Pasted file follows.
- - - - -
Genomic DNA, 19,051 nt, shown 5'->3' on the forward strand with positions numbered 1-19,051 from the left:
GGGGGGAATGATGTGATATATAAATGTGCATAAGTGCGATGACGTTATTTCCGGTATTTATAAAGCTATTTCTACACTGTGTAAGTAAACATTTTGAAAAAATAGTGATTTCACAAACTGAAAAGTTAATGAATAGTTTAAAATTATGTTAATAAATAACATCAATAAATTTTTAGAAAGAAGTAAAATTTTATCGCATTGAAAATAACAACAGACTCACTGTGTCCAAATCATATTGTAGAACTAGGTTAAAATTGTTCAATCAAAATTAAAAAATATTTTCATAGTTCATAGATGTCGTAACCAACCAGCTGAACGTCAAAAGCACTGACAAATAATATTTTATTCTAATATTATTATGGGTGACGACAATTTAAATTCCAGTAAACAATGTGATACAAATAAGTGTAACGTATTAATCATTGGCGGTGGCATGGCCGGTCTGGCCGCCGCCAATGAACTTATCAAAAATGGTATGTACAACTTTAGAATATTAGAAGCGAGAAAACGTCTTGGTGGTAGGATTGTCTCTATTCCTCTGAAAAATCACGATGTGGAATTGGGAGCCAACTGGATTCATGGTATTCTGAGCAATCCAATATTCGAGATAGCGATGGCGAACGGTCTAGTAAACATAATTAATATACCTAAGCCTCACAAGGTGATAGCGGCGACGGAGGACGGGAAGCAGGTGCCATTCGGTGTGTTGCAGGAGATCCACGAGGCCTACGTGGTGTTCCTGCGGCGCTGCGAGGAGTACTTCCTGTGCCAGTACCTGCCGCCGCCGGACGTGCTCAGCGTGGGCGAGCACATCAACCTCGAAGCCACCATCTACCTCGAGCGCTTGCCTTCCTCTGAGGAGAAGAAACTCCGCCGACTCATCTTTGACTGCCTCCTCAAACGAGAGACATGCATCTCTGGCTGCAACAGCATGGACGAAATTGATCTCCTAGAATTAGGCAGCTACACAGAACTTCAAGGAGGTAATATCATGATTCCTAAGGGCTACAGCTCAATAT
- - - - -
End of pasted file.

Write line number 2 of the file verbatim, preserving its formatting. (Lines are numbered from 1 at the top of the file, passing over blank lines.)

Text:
GGGGGGAATGATGTGATATATAAATGTGCATAAGTGCGATGACGTTATTTCCGGTATTTATAAAGCTATTTCTACACTGTGTAAGTAAACATTTTGAAAAAATAGTGATTTCACAAACTGAAAAGTTAATGAATAGTTTAAAATTATGTTAATAAATAACATCAATAAATTTTTAGAAAGAAGTAAAATTTTATCGCATTGAAAATAACAACAGACTCACTGTGTCCAAATCATATTGTAGAACTAGGTTAAAATTGTTCAATCAAAATTAAAAAATATTTTCATAGTTCATAGATGTCGTAACCAACCAGCTGAACGTCAAAAGCACTGACAAATAATATTTTATTCTAATATTATTATGGGTGACGACAATTTAAATTCCAGTAAACAATGTGATACAAATAAGTGTAACGTATTAATCATTGGCGGTGGCATGGCCGGTCTGGCCGCCGCCAATGAACTTATCAAAAATGGTATGTACAACTTTAGAATATTAGAAGCGAGAAAACGTCTTGGTGGTAGGATTGTCTCTATTCCTCTGAAAAATCACGATGTGGAATTGGGAGCCAACTGGATTCATGGTATTCTGAGCAATCCAATATTCGAGATAGCGATGGCGAACGGTCTAGTAAACATAATTAATATACCTAAGCCTCACAAGGTGATAGCGGCGACGGAGGACGGGAAGCAGGTGCCATTCGGTGTGTTGCAGGAGATCCACGAGGCCTACGTGGTGTTCCTGCGGCGCTGCGAGGAGTACTTCCTGTGCCAGTACCTGCCGCCGCCGGACGTGCTCAGCGTGGGCGAGCACATCAACCTCGAAGCCACCATCTACCTCGAGCGCTTGCCTTCCTCTGAGGAGAAGAAACTCCGCCGACTCATCTTTGACTGCCTCCTCAAACGAGAGACATGCATCTCTGGCTGCAACAGCATGGACGAAATTGATCTCCTAGAATTAGGCAGCTACACAGAACTTCAAGGAGGTAATATCATGATTCCTAAGGGCTACAGCTCAATAT